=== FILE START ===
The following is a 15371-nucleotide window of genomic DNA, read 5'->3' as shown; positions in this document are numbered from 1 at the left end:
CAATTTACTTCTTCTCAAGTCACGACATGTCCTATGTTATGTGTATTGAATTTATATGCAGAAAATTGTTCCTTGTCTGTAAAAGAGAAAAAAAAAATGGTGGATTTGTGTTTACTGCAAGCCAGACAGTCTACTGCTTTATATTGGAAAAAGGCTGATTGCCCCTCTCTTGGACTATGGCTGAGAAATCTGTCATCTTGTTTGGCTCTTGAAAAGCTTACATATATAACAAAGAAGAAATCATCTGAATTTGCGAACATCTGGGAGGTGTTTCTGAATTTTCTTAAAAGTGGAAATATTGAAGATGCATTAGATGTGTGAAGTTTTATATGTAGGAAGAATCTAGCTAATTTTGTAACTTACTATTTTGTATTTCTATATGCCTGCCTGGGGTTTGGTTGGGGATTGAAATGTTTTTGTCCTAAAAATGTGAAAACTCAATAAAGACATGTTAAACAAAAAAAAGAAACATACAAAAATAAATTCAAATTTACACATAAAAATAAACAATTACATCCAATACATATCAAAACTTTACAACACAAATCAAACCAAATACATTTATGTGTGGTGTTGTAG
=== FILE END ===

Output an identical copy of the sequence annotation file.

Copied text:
The following is a 15371-nucleotide window of genomic DNA, read 5'->3' as shown; positions in this document are numbered from 1 at the left end:
CAATTTACTTCTTCTCAAGTCACGACATGTCCTATGTTATGTGTATTGAATTTATATGCAGAAAATTGTTCCTTGTCTGTAAAAGAGAAAAAAAAAATGGTGGATTTGTGTTTACTGCAAGCCAGACAGTCTACTGCTTTATATTGGAAAAAGGCTGATTGCCCCTCTCTTGGACTATGGCTGAGAAATCTGTCATCTTGTTTGGCTCTTGAAAAGCTTACATATATAACAAAGAAGAAATCATCTGAATTTGCGAACATCTGGGAGGTGTTTCTGAATTTTCTTAAAAGTGGAAATATTGAAGATGCATTAGATGTGTGAAGTTTTATATGTAGGAAGAATCTAGCTAATTTTGTAACTTACTATTTTGTATTTCTATATGCCTGCCTGGGGTTTGGTTGGGGATTGAAATGTTTTTGTCCTAAAAATGTGAAAACTCAATAAAGACATGTTAAACAAAAAAAAGAAACATACAAAAATAAATTCAAATTTACACATAAAAATAAACAATTACATCCAATACATATCAAAACTTTACAACACAAATCAAACCAAATACATTTATGTGTGGTGTTGTAG